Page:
Penzance Buys Another Arlington Building — Local real estate firm Penzance is upping its investment in Arlington. The company just closed a multimillion dollar deal to buy a 7-story office building at 1555 Wilson Boulevard in Rosslyn. The building, which houses tenants like the Washington Business Journal and George Washington University, is across from another Penzance-owned building at 1500 Wilson Boulevard. Penzance plans to renovate the 1500 Wilson Property, while at the same time moving forward with plans to build a large new office building in Clarendon. [CityBiz Real Estate]
AHC Pays Back Loan, Expands to P.G. Co. — Nonprofit, Arlington-based affordable housing developer AHC Inc. has repaid the remaining principal and interest on a $1.5 million loan it received from Arlington County in 1994. The loan was used to buy the Harvey Hall Apartments, a 116-unit affordable apartment complex in Columbia Heights West. AHC was able to repay Arlington the remaining $717,167 on the loan thanks to a refinancing. Meanwhile, AHC is planning to expand its service area to Prince George’s County, Md. [AHC Inc., CityBiz Real Estate]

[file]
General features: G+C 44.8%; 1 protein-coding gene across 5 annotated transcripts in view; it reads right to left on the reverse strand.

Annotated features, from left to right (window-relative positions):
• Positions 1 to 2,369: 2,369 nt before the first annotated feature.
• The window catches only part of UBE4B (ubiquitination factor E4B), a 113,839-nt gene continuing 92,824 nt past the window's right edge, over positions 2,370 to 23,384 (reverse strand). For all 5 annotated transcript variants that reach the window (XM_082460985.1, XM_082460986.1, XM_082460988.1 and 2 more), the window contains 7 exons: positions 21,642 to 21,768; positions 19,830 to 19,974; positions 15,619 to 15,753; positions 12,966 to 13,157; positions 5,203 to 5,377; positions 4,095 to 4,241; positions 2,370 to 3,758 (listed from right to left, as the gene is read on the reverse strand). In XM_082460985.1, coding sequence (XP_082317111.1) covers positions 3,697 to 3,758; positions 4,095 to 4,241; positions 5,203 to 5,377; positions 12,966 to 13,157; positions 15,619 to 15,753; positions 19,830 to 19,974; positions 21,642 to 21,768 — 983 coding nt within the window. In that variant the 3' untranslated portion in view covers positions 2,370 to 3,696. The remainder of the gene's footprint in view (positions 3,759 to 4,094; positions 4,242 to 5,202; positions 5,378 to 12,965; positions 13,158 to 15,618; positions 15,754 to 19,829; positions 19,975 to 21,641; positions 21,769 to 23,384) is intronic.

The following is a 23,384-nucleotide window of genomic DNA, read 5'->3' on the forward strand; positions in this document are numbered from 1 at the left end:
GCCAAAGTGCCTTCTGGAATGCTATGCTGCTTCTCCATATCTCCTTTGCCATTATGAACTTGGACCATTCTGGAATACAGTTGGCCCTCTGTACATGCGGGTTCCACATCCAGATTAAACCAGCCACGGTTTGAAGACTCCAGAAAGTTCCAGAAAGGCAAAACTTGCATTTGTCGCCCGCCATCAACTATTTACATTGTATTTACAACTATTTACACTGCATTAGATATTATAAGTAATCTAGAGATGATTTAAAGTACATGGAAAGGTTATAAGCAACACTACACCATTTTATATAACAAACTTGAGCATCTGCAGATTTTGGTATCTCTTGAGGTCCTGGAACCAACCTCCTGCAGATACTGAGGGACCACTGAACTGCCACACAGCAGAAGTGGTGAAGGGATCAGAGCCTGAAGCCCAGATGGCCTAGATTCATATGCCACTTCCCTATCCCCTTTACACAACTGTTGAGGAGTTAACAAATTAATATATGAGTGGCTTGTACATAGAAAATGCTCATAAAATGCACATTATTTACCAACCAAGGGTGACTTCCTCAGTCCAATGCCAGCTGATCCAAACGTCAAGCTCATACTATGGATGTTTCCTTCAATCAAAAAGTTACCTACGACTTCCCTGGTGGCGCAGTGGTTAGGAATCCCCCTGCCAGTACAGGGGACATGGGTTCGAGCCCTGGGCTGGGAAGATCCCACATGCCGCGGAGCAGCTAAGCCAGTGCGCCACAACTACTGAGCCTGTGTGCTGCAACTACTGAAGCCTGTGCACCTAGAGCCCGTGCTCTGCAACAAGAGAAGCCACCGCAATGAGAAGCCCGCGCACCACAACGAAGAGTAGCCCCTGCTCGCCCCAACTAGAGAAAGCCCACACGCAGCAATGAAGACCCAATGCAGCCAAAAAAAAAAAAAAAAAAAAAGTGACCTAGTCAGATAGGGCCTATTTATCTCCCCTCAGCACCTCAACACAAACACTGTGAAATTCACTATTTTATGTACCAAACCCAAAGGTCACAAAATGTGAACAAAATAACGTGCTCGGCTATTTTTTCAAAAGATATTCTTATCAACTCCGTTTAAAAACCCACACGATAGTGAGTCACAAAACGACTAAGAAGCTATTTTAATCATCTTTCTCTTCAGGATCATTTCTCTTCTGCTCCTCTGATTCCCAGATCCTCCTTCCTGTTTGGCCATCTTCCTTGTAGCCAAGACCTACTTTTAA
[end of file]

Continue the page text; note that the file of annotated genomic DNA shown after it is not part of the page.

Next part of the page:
Groundbreaking for Crystal City ‘Gateway’ Project — The Crystal City Business Improvement District broke ground on a $300,000 project that will beautify a triangular lot that serves as the southern gateway to Crystal City. “It’s part of a larger effort to replace the concrete neo-brutalism [architecture of Crystal City] with modern glass and steel,” writes reporter Michael Lee Pope. A revamped northern gateway is also in the works. [WAMU]
Photo courtesy Jay Cohen
A drab piece of vacant land that serves as the decidedly unspectacular southern entryway to Crystal City will soon be getting a new look.
The 30,000 square foot, triangular lot at the intersection of Crystal Drive and Jefferson Davis Highway will be getting “a large-scale lighting and landscape enhancement that will create a truly enticing gateway experience.”
“The project adds new turf, 28 trees, and beautiful LED lighting features laid out in an interesting and attractive geometric pattern that continues up the façade of the southernmost building in Crystal City,” according to the Crystal City Business Improvement District. Nearly 50,000 drivers per day pass by the entryway. The revamped look will communicate “the excitement and vibrancy of Crystal City,” according to the BID (see illustration, below).
A groundbreaking will be held on Monday, Oct. 3. Construction is expected to wrap up by Thanksgiving.
Disclosure: Crystal City BID is an ARLnow.com advertiser.